Activities and the control of time

The three types of activities

From the developer's point of view, KuteEngine is all about activities. These are snippets of instructions that interface with the engine. Inside Unity they are currently C# scripts, though you'll be able to use visual scripting to create them in the future (similar to Blueprints in UE5).

Activities define what your character does over it's lifecycle. They can target specific body domains and thereby run in parallel. For example, one activity can handle the root domain, another the upper body and a third one the head.

Activities make extensive use of the engine API, which takes away much of the pain of creating complex, highly controllable interactive characters. They come in three main flavors.

Root and child activities

First up are root activities (RAs). These are generally tied to one of the core motives of a virtual being: patroling (for a guard), playing (for a dog), eating, socializing, exploring, and so on.

Root activities can have child activities (CAs), which in turn can have further children, and so on. Child activities of patrolling might for example define how to explore the surroundings, enter and inspect buildings, and more.

Service activities

When you look closely, you'll find that a lot of the things that virtual beings (and even real beings!) do fall into categories. This includes, in no particular order:

  • walking from A to B,

  • looking around,

  • breathing visibly,

  • expressing emotions,

  • blinking one's eyes,

  • talking,

  • gesturing while talking,

  • and much, much more.

Such behaviors can be abstracted out into service activities (SAs). We provide many SAs as part of the engine to make your life easier.

Activities as LEGO® bricks

KuteEngine uses SAs everywhere. In fact, whenever you want to get you character to actually 'do something' from within an RA or CA - like walking, looking, or grabbing things - you need to pass by a service activity. This illustrates a core design principle of the engine: composability.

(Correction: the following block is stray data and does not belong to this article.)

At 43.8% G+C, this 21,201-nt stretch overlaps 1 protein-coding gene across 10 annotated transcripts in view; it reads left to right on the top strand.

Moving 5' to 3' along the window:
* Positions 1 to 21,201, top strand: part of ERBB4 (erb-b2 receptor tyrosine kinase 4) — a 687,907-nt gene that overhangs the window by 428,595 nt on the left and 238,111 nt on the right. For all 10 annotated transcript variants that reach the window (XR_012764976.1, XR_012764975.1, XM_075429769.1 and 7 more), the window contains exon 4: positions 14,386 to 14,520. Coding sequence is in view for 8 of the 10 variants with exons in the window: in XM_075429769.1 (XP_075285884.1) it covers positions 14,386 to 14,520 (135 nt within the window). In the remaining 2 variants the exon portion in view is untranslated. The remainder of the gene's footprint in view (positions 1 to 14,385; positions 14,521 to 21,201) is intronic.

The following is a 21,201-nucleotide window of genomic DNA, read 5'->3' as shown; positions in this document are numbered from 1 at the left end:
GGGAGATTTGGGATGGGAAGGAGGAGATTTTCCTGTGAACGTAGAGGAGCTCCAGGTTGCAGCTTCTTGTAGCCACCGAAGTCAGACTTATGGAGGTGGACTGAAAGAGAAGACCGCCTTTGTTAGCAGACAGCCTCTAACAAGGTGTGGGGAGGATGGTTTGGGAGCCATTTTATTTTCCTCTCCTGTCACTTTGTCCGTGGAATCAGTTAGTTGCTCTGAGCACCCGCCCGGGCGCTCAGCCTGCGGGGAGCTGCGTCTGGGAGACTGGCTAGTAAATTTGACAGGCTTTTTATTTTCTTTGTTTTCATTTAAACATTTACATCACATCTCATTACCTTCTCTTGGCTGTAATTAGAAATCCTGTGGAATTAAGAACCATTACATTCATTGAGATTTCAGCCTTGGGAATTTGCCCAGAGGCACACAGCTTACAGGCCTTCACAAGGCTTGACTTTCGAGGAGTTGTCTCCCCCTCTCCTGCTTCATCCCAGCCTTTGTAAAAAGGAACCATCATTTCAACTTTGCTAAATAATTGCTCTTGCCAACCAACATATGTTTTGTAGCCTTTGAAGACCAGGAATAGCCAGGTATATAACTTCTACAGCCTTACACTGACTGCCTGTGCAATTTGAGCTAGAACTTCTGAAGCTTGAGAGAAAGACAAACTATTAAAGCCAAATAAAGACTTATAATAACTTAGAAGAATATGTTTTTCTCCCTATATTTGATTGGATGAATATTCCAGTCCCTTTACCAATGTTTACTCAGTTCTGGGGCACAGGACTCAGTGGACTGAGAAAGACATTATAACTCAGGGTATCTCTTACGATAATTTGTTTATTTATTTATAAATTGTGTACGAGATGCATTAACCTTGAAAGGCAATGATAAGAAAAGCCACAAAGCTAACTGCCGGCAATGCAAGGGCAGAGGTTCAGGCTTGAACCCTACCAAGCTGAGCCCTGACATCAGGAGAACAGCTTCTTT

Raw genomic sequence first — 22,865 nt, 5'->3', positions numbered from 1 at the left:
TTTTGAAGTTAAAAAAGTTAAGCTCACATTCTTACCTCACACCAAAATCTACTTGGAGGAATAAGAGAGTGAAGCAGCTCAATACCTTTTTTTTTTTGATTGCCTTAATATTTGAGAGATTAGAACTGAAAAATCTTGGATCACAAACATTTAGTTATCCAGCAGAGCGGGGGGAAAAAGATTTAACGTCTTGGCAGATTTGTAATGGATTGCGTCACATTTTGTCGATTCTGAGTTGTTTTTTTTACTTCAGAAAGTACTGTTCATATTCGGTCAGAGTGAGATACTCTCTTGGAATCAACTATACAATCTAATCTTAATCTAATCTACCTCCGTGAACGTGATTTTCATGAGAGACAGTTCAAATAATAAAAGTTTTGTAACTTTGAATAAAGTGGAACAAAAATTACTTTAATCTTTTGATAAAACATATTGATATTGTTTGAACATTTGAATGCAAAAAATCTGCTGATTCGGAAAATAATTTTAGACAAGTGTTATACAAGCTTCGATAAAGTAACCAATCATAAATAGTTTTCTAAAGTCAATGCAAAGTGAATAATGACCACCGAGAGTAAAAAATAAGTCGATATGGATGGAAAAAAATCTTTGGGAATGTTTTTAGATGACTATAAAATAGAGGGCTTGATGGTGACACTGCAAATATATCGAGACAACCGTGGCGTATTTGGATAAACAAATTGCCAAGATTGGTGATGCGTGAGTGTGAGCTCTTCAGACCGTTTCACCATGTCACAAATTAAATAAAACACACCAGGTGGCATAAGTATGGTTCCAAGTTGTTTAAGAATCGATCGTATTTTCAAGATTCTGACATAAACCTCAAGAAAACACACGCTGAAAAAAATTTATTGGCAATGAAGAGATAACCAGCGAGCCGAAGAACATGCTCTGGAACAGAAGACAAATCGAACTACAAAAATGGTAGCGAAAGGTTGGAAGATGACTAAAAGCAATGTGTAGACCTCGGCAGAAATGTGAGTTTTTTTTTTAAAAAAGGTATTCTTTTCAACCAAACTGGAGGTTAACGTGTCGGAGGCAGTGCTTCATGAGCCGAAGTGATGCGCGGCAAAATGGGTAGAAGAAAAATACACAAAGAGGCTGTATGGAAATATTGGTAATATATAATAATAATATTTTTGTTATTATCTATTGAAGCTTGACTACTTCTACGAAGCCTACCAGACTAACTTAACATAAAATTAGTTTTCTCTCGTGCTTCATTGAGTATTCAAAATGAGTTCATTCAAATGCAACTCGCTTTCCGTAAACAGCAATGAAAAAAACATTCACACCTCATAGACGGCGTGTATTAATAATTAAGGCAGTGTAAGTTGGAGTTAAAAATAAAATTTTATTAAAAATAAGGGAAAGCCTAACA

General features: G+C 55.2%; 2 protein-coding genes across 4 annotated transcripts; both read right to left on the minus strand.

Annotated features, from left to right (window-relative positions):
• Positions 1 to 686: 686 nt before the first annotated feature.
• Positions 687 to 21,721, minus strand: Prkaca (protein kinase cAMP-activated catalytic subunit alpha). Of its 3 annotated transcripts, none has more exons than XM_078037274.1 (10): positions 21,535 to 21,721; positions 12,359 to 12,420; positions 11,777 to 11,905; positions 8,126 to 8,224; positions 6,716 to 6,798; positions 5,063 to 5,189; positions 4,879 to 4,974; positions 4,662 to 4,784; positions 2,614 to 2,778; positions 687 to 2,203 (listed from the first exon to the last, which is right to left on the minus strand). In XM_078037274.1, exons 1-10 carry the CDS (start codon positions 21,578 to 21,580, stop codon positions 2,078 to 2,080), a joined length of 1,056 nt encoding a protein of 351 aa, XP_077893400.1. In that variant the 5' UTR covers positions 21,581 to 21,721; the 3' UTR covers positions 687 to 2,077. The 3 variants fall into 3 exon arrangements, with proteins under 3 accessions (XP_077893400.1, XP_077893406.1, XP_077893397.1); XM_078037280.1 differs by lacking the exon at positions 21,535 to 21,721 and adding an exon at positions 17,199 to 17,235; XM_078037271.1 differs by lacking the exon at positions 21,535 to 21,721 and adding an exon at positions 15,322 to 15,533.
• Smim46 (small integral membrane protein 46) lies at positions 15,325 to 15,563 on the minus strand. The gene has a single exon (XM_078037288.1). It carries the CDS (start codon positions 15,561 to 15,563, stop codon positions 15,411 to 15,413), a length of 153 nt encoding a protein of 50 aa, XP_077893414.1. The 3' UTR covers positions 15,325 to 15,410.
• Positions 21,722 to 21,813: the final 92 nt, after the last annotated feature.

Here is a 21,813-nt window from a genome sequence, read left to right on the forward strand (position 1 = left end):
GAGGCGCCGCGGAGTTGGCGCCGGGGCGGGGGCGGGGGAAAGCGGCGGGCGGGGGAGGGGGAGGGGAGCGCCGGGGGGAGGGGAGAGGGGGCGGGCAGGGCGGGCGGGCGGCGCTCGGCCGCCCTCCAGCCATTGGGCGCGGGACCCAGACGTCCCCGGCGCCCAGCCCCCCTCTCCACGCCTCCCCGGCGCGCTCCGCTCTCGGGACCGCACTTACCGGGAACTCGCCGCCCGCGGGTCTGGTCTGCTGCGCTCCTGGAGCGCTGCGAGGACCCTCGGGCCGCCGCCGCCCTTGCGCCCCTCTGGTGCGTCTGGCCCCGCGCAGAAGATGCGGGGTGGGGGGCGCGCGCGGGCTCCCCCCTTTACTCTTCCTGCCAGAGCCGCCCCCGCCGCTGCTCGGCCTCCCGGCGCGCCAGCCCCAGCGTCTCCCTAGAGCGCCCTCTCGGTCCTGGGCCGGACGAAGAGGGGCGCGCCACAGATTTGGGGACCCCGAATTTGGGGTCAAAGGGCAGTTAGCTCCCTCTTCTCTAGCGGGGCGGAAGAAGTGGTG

"Composability is a software development concept describing the ability to combine components to create products and systems. Like legos stacked on top of each other to create new things from existing building blocks, software elements stack on top of each other to create new applications and uses." (Source)

This is best illustrated with a concrete example. Consider how RA Patrol from above might look like at runtime. In a very typical scenario, it would launch a few basic SAs such as Breathing, and then go on to run its CAs in sequence. Those would in turn launch more SAs, and optionally run their own sequence of children.

While CAs are often specific to their parent and therefore not very reusable, SAs are designed for flexible reuse in many different situations. They expose parameters and methods that allow their users to adapt them to their needs. And they're often composed from multiple SAs themselves.

Controlling time

The two types of time

We already mentioned the 12 principles of behavior. Here we want to take a closer look at four of them: behavior as sequenced (#5) and displaying patterned variation (#7) versus behavior as responsive (#3) and interruptible (#6). They pull in opposite directions, leading to two very different conceptions of time.

  1. Sequential time. A lot of what creatures do is ordered over time, from fancy behaviors like dancing to trivial ones such as brushing one's teeth. These arrangements require that many small actions are carried out in a certain order. Of course the sequence is never exactly the same and can include branching and other variations, but the overall patterns remains recognizable.

  2. Responsive time. On the other hand, some of the things creatures do are caused by things that happen to them, either external events (someone calls you and you turn around) or internal ones (you just remembered a joke and smile).

Activities are designed to handle both types of time elegantly. The primitives offered for that purpose are suspenders and monitors. Instead of explaining them in the abstract here, take a look at their engine-specific implementation in the sub-pages.

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